• If the CO concentration is greater than 10 ppm (or the limit predicted by correlation above), then high CO gas should be purged out of the system before cooling down below 400°F (200°C).
    • Getting rid of high CO gas may be done by switching hydrogen sources or changing the operation on the hydrogen unit to reduce CO content.
    • An alternate solution to purging high CO concentration in the hydrogen is to switch to nitrogen gas before cooling down.
    • The nitrogen gas used to displace hydrogen should be tested to make sure it is less than 10 ppm CO. Some nitrogen supplies can exceed 10 ppm!
  • See the diagram below for further instructions on testing.

Myths about Nickel Carbonyl Formation

  • I don’t need to test because I don’t have nickel catalyst in my reactor – False!
  • This myth is false!
  • Almost all reactors have nickel catalyst present – many types of grading catalyst and support catalyst contain nickel
  • Catalyst bags can be mislabeled, allowing nickel catalyst to be loaded when it was not suspected
  • Catalysts that are not supposed to contain nickel such as cobalt moly catalysts are produced in the same facilities as nickel-containing catalysts. Have you ever seen the following label on food?

  • This label is particularly important for those who have nut allergies. There should be a similar warning on all catalysts, “Manufactured on the same equipment that processes nickel catalyst!”
  • Nickel oxide catalyst will not form nickel carbonyl in the presence of CO.
    • This myth is false!
    • Any finely divided nickel surface will produce nickel carbonyl in the presence of CO
  • Nickel catalyst will not form CO in our reactor due to the presence of “X.” I have heard many claims that nickel carbonyl formation is prevented by the presence of some gas like oxygen, H2S, etc.
    • The myth is false!
    • Other species present will not prevent the formation of nickel carbonyl – only an extremely low concentration of CO will prevent forming more than 1 ppb.
  • We have never seen nickel carbonyl in any of our reactor shutdowns and catalyst dumps, so we should not expect it in our unit
    • This myth is false!
    • How would you know that you have never seen a colorless and mostly odorless liquid until someone develops symptoms of exposure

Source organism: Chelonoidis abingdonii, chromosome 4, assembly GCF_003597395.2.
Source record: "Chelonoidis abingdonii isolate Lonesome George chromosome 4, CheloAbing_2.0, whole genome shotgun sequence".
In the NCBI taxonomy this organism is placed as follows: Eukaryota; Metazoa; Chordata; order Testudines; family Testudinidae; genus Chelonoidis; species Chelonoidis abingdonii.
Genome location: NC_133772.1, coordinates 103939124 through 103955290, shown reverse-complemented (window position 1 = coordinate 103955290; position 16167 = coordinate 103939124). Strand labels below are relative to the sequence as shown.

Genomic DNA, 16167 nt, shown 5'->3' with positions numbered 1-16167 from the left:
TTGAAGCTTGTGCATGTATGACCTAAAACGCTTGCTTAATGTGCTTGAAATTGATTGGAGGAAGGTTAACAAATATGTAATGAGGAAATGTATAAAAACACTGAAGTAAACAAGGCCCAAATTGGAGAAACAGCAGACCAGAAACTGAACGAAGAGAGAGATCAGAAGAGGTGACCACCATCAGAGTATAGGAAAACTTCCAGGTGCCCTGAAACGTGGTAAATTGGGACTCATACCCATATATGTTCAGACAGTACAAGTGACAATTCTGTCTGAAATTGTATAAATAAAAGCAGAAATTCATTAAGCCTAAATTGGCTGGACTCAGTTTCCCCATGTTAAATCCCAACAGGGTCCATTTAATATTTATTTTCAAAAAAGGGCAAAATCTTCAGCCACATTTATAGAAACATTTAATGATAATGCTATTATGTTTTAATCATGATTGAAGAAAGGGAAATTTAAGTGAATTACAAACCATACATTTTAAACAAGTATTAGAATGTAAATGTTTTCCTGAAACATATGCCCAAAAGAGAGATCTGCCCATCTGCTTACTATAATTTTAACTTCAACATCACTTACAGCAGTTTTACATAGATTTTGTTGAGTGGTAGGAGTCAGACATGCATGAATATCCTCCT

• Testing for nickel carbonyl is exceedingly difficult
    • This myth is true due to both sample collection and the required analytical procedure
    • BUT – testing for CO is quite easy and simple
    • Isn’t it worth 5 minutes to test for CO and prevent a potential fatality?
    • Side note: There is a multi-step wet chemistry  method for testing for nickel carbonyl directly, but it is time consuming and difficult.  Why make it hard when testing for CO is extremely easy?
  • We only need to test for CO during planned shutdowns – never for emergency shutdowns
    • This myth is false!
    • I can’t count the number of times that a unit has had an emergency shutdown and then had to go into the reactor. Emergency shutdowns can cause increased pressure drop and other difficulties that may require reactor entry.
    • If you keep the Draeger tubes (or equivalent) on hand with the test equipment, it only takes 5 minutes to conduct the test – just in case something happens that you need to enter the reactor.


Special concerns when processing renewable feedstocks

High levels of oxygen and other contaminants in renewable feeds form CO as a byproduct when processed in a hydroprocessing unit. Some processing of renewable feedstocks can lead to a percent-level concentration of CO in the recycle gas loop.

Therefore, it is necessary to stop feeding renewable feedstocks at least a few days before a shutdown to stop forming CO. The CO present in the recycle gas should be fully purged out of the reactor system prior to cooling down below 400°F. Your catalyst vendor/licensor may have additional recommendations on how the shutdown procedure should be performed to prevent nickel carbonyl formation.

Application in your unit(s)

  1. Does your unit have clear procedures to prevent nickel carbonyl formation during shutdown?
  2. Does your refinery and unit stock the test tubes and equipment to test for CO to prevent nickel carbonyl formation?
  3. Are your personnel trained on the hazards of nickel carbonyl and the procedures to use to prevent its formation?


As always, we welcome and appreciate feedback, questions, comments, and suggestions.

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About The Author

Jeff Johns has over 35 years’ experience in the petroleum refining industry. He was honored as a Chevron Hydroprocessing Fellow (Chevron’s highest technical recognition) for contributions to Chevron and to the industry. Jeff has expert knowledge of hydrocracker and hydrotreater design/operation, optimization, and troubleshooting, and has substantial experience in other key refinery processes. Jeff managed hydrocracking and hydrotreating technology in Chevron’s refineries worldwide where he developed and implemented best practices and projects to improve safety, reliability, and profitability. One of his special interests as a technology mentor was developing and delivering training. For 20 years, Jeff led an ad hoc Industry Committee of hydroprocessing experts dedicated to sharing safety and reliability information among North American Refiners. He was a member of the AFPM Q&A Panel in 2004 and directed multiple technology seminars as a member of the AFPM Q&A screening committee. Jeff served on the Board of Directors for Advanced Refining Technologies (ART). Jeff holds a B.S. degree in Chemical Engineering from the University of Utah. He holds six patents in hydroprocessing technology.